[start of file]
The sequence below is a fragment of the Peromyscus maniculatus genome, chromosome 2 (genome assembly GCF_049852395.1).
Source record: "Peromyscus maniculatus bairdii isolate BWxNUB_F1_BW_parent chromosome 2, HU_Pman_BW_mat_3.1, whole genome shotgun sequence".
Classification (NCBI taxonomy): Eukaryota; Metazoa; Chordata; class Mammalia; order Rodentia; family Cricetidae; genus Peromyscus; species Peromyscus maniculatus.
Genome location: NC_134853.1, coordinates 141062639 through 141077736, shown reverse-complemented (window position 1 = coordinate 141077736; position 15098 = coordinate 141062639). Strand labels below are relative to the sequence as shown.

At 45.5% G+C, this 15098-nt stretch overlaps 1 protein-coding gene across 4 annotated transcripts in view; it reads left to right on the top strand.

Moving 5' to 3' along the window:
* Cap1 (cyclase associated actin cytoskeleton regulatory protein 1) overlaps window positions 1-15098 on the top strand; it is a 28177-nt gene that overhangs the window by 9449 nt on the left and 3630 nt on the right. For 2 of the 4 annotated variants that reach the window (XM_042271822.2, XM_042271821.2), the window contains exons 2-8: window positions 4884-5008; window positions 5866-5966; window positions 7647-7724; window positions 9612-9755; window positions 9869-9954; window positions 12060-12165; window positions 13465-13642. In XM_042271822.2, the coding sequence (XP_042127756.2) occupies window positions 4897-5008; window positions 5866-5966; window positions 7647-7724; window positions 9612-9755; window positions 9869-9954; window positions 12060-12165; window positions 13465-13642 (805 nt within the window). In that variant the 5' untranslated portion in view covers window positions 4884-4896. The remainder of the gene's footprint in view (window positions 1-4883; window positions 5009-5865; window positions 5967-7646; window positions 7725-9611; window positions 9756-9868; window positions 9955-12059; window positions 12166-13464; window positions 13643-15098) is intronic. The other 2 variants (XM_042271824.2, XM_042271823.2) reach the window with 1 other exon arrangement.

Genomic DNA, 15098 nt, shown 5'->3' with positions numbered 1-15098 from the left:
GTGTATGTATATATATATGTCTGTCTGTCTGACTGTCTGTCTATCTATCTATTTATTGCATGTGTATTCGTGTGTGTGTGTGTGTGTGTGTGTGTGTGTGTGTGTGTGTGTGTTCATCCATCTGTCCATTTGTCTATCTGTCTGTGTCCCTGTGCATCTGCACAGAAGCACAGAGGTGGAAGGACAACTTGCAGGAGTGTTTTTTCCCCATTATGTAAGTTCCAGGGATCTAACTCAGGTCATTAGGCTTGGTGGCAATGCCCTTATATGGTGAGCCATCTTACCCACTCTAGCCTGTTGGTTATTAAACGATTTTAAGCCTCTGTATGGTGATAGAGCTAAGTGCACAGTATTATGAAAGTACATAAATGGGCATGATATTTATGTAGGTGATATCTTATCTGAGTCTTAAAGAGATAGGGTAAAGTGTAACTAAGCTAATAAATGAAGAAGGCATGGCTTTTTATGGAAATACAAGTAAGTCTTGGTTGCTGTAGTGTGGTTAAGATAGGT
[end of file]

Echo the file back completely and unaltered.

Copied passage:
The sequence below is a fragment of the Peromyscus maniculatus genome, chromosome 2 (genome assembly GCF_049852395.1).
Source record: "Peromyscus maniculatus bairdii isolate BWxNUB_F1_BW_parent chromosome 2, HU_Pman_BW_mat_3.1, whole genome shotgun sequence".
Classification (NCBI taxonomy): Eukaryota; Metazoa; Chordata; class Mammalia; order Rodentia; family Cricetidae; genus Peromyscus; species Peromyscus maniculatus.
Genome location: NC_134853.1, coordinates 141062639 through 141077736, shown reverse-complemented (window position 1 = coordinate 141077736; position 15098 = coordinate 141062639). Strand labels below are relative to the sequence as shown.

At 45.5% G+C, this 15098-nt stretch overlaps 1 protein-coding gene across 4 annotated transcripts in view; it reads left to right on the top strand.

Moving 5' to 3' along the window:
* Cap1 (cyclase associated actin cytoskeleton regulatory protein 1) overlaps window positions 1-15098 on the top strand; it is a 28177-nt gene that overhangs the window by 9449 nt on the left and 3630 nt on the right. For 2 of the 4 annotated variants that reach the window (XM_042271822.2, XM_042271821.2), the window contains exons 2-8: window positions 4884-5008; window positions 5866-5966; window positions 7647-7724; window positions 9612-9755; window positions 9869-9954; window positions 12060-12165; window positions 13465-13642. In XM_042271822.2, the coding sequence (XP_042127756.2) occupies window positions 4897-5008; window positions 5866-5966; window positions 7647-7724; window positions 9612-9755; window positions 9869-9954; window positions 12060-12165; window positions 13465-13642 (805 nt within the window). In that variant the 5' untranslated portion in view covers window positions 4884-4896. The remainder of the gene's footprint in view (window positions 1-4883; window positions 5009-5865; window positions 5967-7646; window positions 7725-9611; window positions 9756-9868; window positions 9955-12059; window positions 12166-13464; window positions 13643-15098) is intronic. The other 2 variants (XM_042271824.2, XM_042271823.2) reach the window with 1 other exon arrangement.

Genomic DNA, 15098 nt, shown 5'->3' with positions numbered 1-15098 from the left:
GTGTATGTATATATATATGTCTGTCTGTCTGACTGTCTGTCTATCTATCTATTTATTGCATGTGTATTCGTGTGTGTGTGTGTGTGTGTGTGTGTGTGTGTGTGTGTGTGTGTTCATCCATCTGTCCATTTGTCTATCTGTCTGTGTCCCTGTGCATCTGCACAGAAGCACAGAGGTGGAAGGACAACTTGCAGGAGTGTTTTTTCCCCATTATGTAAGTTCCAGGGATCTAACTCAGGTCATTAGGCTTGGTGGCAATGCCCTTATATGGTGAGCCATCTTACCCACTCTAGCCTGTTGGTTATTAAACGATTTTAAGCCTCTGTATGGTGATAGAGCTAAGTGCACAGTATTATGAAAGTACATAAATGGGCATGATATTTATGTAGGTGATATCTTATCTGAGTCTTAAAGAGATAGGGTAAAGTGTAACTAAGCTAATAAATGAAGAAGGCATGGCTTTTTATGGAAATACAAGTAAGTCTTGGTTGCTGTAGTGTGGTTAAGATAGGT